This paper will analyse the price development of Printed Circuit Boards (PCB) from the People’s Republic of China (China) from 2007 to 2017, though the analysis is applicable for many non-standardized electronic components from China. China is expected to be the main manufacturing country of PCB for the next five years and a separate paper will analyse the projected price development for 2017-2022.

A PCB is a unique customer specific commodity and in order to optimise data coherency and allow this analysis to address the major price trends of Chinese PCB manufacturing, the PCB technology selected for this analysis is 2-4-6 layers, volume production with standard material, stack up, solder mask and 35um copper thickness.

The two main cost drivers of PCB, namely labour and material costs will be addressed in this paper. An analysis of how these drivers has affected the profit margin of PCB manufacturers in China from 2007 to 2017 will be presented. The findings will be used in the next paper, which will predict the price development of PCB from China for the next five years.

The central government of China has steadily increased the level of minimum wage from 2007 to 2017 (please examine graph “China Minimum monthly wages”) and the increase has also been higher in financial pressure areas as e.g. Shenzhen and Shanghai. The increase in minimum wage affected the labour cost for trades and industries who require skilled labour at an higher extent. The wage level for experienced and educated operators in the PCB industry, has therefore been affected above average. The majority of the manufacturers are located in financial pressure areas and a significant part of their workforce are trained and educated operators so the total labour cost increase effect is significant.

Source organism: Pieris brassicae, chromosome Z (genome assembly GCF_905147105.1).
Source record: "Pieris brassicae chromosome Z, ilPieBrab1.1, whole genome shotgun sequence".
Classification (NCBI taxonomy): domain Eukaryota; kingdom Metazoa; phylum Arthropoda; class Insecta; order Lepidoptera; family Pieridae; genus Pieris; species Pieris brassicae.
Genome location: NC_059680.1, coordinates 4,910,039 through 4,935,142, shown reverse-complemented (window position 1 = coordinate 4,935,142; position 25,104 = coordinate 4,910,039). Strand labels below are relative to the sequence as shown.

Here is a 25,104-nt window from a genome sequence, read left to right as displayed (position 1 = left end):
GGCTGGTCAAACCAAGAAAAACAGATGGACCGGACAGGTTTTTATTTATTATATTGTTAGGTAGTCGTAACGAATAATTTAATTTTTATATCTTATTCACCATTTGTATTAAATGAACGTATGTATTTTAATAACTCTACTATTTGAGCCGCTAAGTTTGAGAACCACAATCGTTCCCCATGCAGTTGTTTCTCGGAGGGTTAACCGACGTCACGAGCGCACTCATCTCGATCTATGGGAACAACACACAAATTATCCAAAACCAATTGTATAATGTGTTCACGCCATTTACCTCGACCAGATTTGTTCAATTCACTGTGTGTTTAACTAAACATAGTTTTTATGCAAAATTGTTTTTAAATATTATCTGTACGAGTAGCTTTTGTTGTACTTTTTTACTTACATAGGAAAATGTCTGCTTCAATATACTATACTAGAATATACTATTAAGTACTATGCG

In regard to manufacturing in Asian countries as India, Malaysia, Thailand and Vietnam this is not included in this paper, though their PCB production and investments are increasing. Their prices are currently not competitive, unless you place orders with minimum 1700 SQM as their cost competitive advantage is labour, compared to China. Cost of material is higher in these countries, as a significant part of their raw material is purchased from China, combined with increased handling and transportation costs, this practically ensures that their material costs are higher than Chinese manufacturers. The competitive advantage of reduced labour cost in relation to increased material costs are therefore currently financially viable for orders of minimum 1500 SQM with an estimated total PCB price reduction effect of 4-8%.

A strategy towards implementing automation to reduce labour intensive operations began in China in the early 2000. This was brought forward partly due to the one child policy, aging population, increasing wages and the government strategy towards building a stronger consumer based domestic market. The overall productivity effect of automation since 2000 is estimated to be in the area of 70 % (please examine graph “China Productivity Growth at 16-Year Low”) and this has decreased the overall effect of the wage increase. However, data indicates that the effect of this strategy is decreasing and we can hence expect that the overall labour cost of producing PCB will increase at a higher rate in the near future.